ways by using a clock indicator. Place a sine bar against
the parallel with gauge blocks for the required angle.
Using a clock indicator from the tool-post operating
against the sine bar, the compound slide can be set to
the precise angle. Remember the cutting tool must be on
the centre line to produce the correct angle. (See Fig. 110.)
Figure 110 Accurate setting of angle of compound slide
Reaming produces holes with a high degree of accuracy,
roundness, parallelism and finish more easily and con-
sistently than other methods.
F'reparatkm of the Work
The diameter of the hole must be smaller than that of
the reamer. This diameter depends on:
the type of reamer;
the diameter of the reamer;
the kind of material to be cut.
Note: Reaming does not correct any errors in position
or alignment of the hole, therefore it is necessary to bore
the hOle to the required size, thus correcting errors of this
Before reaming, it is necessary to drill to remove excess
metal. Then the hole is rounded by boring to leave the
reaming allowance as specified in Chapter 16, 'Drills and
ReamiU1J9 UsiU1Jg a Machine Reamer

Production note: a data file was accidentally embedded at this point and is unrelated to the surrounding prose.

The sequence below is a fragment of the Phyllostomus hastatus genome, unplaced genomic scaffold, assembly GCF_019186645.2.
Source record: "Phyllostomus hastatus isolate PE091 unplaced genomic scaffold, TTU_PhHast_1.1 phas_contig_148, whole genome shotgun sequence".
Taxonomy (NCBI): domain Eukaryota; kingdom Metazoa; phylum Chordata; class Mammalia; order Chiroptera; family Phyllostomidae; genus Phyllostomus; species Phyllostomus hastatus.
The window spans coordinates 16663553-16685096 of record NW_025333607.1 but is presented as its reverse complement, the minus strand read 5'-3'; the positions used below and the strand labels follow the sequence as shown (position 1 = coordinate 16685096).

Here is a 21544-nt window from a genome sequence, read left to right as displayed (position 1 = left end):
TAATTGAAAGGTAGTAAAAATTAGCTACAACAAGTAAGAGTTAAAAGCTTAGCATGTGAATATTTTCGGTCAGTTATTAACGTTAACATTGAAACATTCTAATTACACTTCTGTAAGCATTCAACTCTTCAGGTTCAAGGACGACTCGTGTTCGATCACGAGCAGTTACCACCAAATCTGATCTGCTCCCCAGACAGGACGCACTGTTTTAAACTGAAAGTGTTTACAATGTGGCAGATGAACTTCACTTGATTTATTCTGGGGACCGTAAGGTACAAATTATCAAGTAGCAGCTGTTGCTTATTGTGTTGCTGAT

1 Prepare the hole by drilling and/or boring.
2 Check the alignment of the tailstock; misalignment can
cause a tapered or oversize hole.
3 Clean the tapered surfaces of the reamer and the tail-
stock quill. Fit the reamer into the tailstock and lock
the tailstock in position.
4 Set the revolutions per minute to give a cutting speed
as specified in Chapter 16, 'Drills and Reamers'.
5 Apply a cutting fluid as required for the type of
material to be reamed. This will help the cutting action,
give a better finish, and reduce wear on the reamer.
6 Enter the reamer into the hole, using a steady even feed
(see Fig. 111).
7 Withdraw the reamer, for which the lathe can be
8 Never turn the reamer backwards; this tends to dull
and damage the cutting edge.
Figure 111 Reaming using a taper shank maohine
Reaming Using a Hand ~ e a m e r
1 Fit a suitable tap wrench to the reamer.
2 Enter the reamer into the prepared hole, then bring the
tailstock centre into position to support the reamer;
then arrange that the tap wrench rests on the top slide
(see Fig. 112).
3 Apply a cutting fluid (as recommended in Chapter 16,
'Drills and Reamers').
4 Turn the workpiece by hand and turn the tailstock
hand-wheel to push the reamer through tbe hole.
5 Withdraw the reamer without turning the work.
Figure 112 Reami ng using a hand reamer
Drills and reamers
Reamer Nomenclature (Figs 40 and 41)
no circular